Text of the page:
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Critically evaluate one theory of language development. Chomsky argues that language is a formal system

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Introduction

Critically evaluate any one theory of language development Every species in the world has some form of communication system; enabling them to communicate with each other using signs and signals. None however, have the complexities of the human communication system; language. It is thought that humans are the only species which have language, this allows us to externalise our thoughts and feelings, in turn enabling us to interact with others around us. As language plays such an important part in our world it is understandable why so much research has been carried out in an attempt to understand how language develops. Further understanding on this topic could have considerable implications for education and child development. Three main theories have emerged from this research. The first is that the child learns language from the surrounding environment, the second is that every child has an innate ability that enables to acquire language and the third is that language develops as the cognitive ability of the child develops. This essay intends to look at the biological approach to language development, it will do so by examining research that both supports and rejects an innate ability for language in infants. It is thought that every human goes through universal stages of development. Pre-linguistic, holographic, telegraphic, simple sentences, 3 - 4 years, early school years and the middle childhood stage can be seen in every child across a variety of countries and cultures. ...read more.

Middle

He says that 'complex language is universal because children actually reinvent it'. This can be seen in labourers who have been imported into the sugar cane industry from China, Japan and Korea, who developed a pidgin language as a way of communication (Bickerton, 1990, in Smith, Cowie and Blades, 2003). The language that the labourers used had no grammatical structure and no consistent word order yet when their children were studied, despite only being exposed to the parent's speech, they used grammatical rules when talking. This suggests that the ability for language is innate as language seems to develop itself and translate non-grammatical sentences into grammatical sentences. It also shows that the child cannot be simply imitating the language of those around. This idea can be found in other societies as well as it has been found that most adult speech is not grammatical and that despite the parents disregard for grammar that the children still learn a grammatically correct language (Slobin, 1975, in Gross, 1999). Evidence to suggest reinvention of an existing language has also been replicated in deaf children. Children who had only been introduced to signs that the parents devised to communicate with them, were found to spontaneously devise their own signs and language (derived from the original signs) when grouped with other deaf children, (Kegl et al. ...read more.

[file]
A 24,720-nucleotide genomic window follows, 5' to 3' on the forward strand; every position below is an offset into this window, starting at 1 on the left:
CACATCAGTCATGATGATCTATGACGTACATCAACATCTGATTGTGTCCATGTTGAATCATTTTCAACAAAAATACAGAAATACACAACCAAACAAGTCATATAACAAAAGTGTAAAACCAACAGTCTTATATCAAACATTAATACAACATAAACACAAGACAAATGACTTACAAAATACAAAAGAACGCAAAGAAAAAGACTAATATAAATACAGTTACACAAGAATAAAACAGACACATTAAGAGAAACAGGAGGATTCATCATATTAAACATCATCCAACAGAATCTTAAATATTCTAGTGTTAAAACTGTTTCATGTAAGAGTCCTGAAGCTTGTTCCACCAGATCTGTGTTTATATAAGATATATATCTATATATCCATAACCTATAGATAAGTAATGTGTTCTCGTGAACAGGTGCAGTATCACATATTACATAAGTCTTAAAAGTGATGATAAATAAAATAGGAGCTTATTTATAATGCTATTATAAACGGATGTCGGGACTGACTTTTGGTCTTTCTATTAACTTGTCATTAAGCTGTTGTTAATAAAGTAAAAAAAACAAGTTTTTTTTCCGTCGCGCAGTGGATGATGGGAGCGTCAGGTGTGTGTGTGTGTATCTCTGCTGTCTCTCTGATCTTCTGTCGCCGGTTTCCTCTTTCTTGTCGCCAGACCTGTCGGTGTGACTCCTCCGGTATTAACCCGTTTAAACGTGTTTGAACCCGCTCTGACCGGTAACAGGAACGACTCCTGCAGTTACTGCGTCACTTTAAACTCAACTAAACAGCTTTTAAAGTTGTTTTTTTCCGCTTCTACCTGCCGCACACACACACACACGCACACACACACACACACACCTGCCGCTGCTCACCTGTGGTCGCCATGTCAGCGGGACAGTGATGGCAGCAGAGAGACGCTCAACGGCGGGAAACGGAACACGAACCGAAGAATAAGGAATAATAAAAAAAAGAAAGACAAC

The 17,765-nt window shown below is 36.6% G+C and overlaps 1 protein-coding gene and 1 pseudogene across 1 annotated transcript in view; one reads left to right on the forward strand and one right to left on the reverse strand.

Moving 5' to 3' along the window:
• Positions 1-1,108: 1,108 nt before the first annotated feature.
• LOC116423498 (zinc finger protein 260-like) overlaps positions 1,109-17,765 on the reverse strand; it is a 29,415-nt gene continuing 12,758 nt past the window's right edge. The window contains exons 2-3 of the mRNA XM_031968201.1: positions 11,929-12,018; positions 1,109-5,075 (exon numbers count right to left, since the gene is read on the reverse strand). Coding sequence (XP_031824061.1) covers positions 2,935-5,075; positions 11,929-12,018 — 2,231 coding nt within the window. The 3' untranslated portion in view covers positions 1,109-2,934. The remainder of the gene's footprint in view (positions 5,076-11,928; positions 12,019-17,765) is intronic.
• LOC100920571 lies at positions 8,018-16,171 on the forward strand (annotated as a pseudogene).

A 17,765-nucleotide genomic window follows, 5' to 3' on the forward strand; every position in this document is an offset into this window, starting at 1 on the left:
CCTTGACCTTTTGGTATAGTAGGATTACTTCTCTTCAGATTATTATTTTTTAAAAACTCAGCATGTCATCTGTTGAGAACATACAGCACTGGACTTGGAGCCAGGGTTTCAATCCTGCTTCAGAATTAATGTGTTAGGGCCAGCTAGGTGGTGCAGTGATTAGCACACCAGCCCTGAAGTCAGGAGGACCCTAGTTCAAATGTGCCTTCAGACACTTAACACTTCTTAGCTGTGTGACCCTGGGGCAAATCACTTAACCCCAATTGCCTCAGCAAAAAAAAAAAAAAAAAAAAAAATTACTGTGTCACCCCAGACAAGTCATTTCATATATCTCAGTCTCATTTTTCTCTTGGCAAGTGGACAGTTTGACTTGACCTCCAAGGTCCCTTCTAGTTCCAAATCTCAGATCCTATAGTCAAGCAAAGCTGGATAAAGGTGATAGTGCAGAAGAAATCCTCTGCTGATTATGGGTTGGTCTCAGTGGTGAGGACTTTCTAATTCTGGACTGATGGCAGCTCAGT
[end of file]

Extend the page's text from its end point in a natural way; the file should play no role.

Conclusion

It is clear from evidence provided by psychologists (Chomsky, 1957, Goldin -Meadow and Feldman, 1977 and Brown and Bellugi, 1964 etc.) that an innate ability is involved in the acquisition of language, however this does not explain all features of language development. Chomsky's biological approach focuses mainly on the acquisition of grammar and the rules employed to develop grammar in language. More recently Piaget has claimed that it is important to look at communication and understanding of language and not to focus solely on grammatical competence, (In Smith, Cowie and Blades, 2003). Piaget notes that in the first two years of development intellectual ability relies on sensori-motor skills not from symbols such as language. Piaget believes that the understanding and rules of language developed from the child's cognitive system, (Cromer, 1974, in Smith, Cowie and Blades, 2003). It is more likely that it is a combination of innate preparedness and cognitive ability that together produce the development of the language system that we communicate with. 1,667 words REFERNCES: Golinkoff, R. M. (1984).The transition from pre-linguistic to linguistic communication. Lawrence Erlbaum Associates. Gross, R. (1999) Psychology: The Science of Mind and Behaviour. (3rd Edition) Hodder and Stoughton. Smith, P. K, Cowie, H. and Blades, M. (2003). Understanding Children's Development. (4th Edition) Oxford: Blackwell. Taylor, I. (1976). Introduction to Psycholinguistics. New York: Holt, Rinehart and Watson. Wells, G and Nicholls, J. (1985). Language and Learning: An Interactional perspective. The Falmer Press ?? ?? ?? ?? PS52004A: Language Development Anna Lacey 11/11/04 ...read more.

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